Event Title

Examining the Relationship between Perceived Weight Stigma and Unhealthy Eating Behavior

Presenter Information

Ashlee Pardo

Presentation Type

Poster Presentation/Art Exihibt

College

College of Social and Behavioral Sciences

Major

Psychology

Location

SMSU Event Center BC

Faculty Mentor

Dr. Joseph Wellman

Start Date

5-17-2018 9:30 AM

End Date

5-17-2018 11:00 AM

Abstract

Fear and stigmatization are often used as motivators for individuals to lose weight or eat healthfully. However, this strategy has been shown to be counterproductive and can lead individuals to actually gain weight. In the present study, we examined the relationship between weight-based stigmatization, fear of fat (FoF), perceived control, and eating behavior in a diverse undergraduate sample (N=647, 69.2% Latina/o, 74.8 % Female). Results showed that perceptions of weight stigma were associated with increased binge eating (b=2.67, p<.001), restrained eating (b=.15, p<.01), and emotional eating (b=.28, p<.01). FoF and perceived control were found to be significant mediators of these relationships. These findings have important implications for our understanding of weight stigma and its consequences for eating behavior. The current research would suggest that campaigns which stigmatize individuals may be counterproductive.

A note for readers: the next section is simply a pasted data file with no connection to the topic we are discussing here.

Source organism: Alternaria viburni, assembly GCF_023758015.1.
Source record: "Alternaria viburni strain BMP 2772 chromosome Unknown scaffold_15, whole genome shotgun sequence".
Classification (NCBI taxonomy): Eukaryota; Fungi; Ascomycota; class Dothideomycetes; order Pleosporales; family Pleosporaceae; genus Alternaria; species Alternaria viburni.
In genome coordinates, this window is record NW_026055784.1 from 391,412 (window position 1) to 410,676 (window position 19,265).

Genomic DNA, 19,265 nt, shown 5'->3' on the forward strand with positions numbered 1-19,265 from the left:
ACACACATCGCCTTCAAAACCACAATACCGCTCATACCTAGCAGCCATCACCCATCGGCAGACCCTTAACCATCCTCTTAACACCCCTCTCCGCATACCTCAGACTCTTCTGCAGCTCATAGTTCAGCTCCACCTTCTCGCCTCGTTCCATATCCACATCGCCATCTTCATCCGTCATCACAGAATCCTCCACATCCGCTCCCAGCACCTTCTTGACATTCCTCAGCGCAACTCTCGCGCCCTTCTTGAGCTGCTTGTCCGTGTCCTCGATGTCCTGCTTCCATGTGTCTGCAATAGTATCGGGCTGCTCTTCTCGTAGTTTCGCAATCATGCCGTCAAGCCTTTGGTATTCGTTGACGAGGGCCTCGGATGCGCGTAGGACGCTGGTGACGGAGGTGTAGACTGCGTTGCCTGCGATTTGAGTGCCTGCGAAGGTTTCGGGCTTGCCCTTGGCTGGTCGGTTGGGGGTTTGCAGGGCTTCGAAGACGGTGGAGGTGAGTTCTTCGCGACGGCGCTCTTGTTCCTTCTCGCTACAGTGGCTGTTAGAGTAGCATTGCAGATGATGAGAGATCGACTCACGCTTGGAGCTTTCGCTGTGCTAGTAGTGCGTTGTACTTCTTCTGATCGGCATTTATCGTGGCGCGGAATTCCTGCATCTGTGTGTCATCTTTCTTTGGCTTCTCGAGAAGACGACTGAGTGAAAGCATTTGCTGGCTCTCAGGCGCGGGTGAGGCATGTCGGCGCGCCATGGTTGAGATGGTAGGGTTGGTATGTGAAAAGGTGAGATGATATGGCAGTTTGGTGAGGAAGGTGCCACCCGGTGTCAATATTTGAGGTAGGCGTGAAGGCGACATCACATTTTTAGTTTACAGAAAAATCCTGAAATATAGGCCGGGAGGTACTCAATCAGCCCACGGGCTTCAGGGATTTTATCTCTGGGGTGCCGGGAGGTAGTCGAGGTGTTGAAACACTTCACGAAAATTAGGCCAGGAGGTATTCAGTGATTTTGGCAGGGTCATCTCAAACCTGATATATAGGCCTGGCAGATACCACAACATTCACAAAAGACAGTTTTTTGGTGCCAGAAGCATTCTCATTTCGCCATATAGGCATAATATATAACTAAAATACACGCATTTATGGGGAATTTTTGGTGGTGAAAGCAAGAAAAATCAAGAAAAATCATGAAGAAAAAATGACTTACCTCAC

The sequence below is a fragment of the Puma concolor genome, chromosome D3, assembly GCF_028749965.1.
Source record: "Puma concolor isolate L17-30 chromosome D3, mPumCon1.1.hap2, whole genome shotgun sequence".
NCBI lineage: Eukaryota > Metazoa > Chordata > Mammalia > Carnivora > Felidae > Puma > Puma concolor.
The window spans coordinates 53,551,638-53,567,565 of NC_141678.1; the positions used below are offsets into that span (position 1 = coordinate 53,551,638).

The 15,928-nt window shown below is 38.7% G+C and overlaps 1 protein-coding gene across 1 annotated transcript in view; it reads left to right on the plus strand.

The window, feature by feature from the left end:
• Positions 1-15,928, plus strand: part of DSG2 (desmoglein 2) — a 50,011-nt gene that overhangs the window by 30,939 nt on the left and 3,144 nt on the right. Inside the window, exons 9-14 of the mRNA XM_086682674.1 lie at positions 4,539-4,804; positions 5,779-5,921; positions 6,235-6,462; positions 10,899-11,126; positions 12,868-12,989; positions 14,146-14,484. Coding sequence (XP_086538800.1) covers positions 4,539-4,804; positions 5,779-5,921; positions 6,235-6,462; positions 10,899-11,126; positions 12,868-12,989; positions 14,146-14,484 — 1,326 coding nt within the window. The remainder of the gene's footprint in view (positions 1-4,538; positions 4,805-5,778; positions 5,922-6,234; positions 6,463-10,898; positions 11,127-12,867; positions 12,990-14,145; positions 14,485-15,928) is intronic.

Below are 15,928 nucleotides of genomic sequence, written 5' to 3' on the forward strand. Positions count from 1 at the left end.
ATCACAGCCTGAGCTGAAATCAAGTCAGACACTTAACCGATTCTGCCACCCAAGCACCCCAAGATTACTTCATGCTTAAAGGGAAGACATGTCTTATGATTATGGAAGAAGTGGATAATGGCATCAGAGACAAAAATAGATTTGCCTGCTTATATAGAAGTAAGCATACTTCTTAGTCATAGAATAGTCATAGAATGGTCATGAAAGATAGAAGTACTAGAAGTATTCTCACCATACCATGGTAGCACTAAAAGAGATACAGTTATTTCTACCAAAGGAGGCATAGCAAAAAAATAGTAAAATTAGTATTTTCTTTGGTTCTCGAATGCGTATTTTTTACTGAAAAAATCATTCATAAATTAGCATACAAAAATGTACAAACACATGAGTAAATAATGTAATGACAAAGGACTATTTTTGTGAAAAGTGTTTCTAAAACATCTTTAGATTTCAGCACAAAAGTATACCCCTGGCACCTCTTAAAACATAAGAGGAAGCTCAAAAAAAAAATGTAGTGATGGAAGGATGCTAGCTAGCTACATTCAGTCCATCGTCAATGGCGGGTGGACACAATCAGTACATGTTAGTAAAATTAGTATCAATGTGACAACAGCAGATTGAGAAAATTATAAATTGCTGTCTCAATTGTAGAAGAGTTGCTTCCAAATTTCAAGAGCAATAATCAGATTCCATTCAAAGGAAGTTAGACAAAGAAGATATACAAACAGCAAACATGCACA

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May 17th, 9:30 AM May 17th, 11:00 AM

Examining the Relationship between Perceived Weight Stigma and Unhealthy Eating Behavior

SMSU Event Center BC

Fear and stigmatization are often used as motivators for individuals to lose weight or eat healthfully. However, this strategy has been shown to be counterproductive and can lead individuals to actually gain weight. In the present study, we examined the relationship between weight-based stigmatization, fear of fat (FoF), perceived control, and eating behavior in a diverse undergraduate sample (N=647, 69.2% Latina/o, 74.8 % Female). Results showed that perceptions of weight stigma were associated with increased binge eating (b=2.67, p<.001), restrained eating (b=.15, p<.01), and emotional eating (b=.28, p<.01). FoF and perceived control were found to be significant mediators of these relationships. These findings have important implications for our understanding of weight stigma and its consequences for eating behavior. The current research would suggest that campaigns which stigmatize individuals may be counterproductive.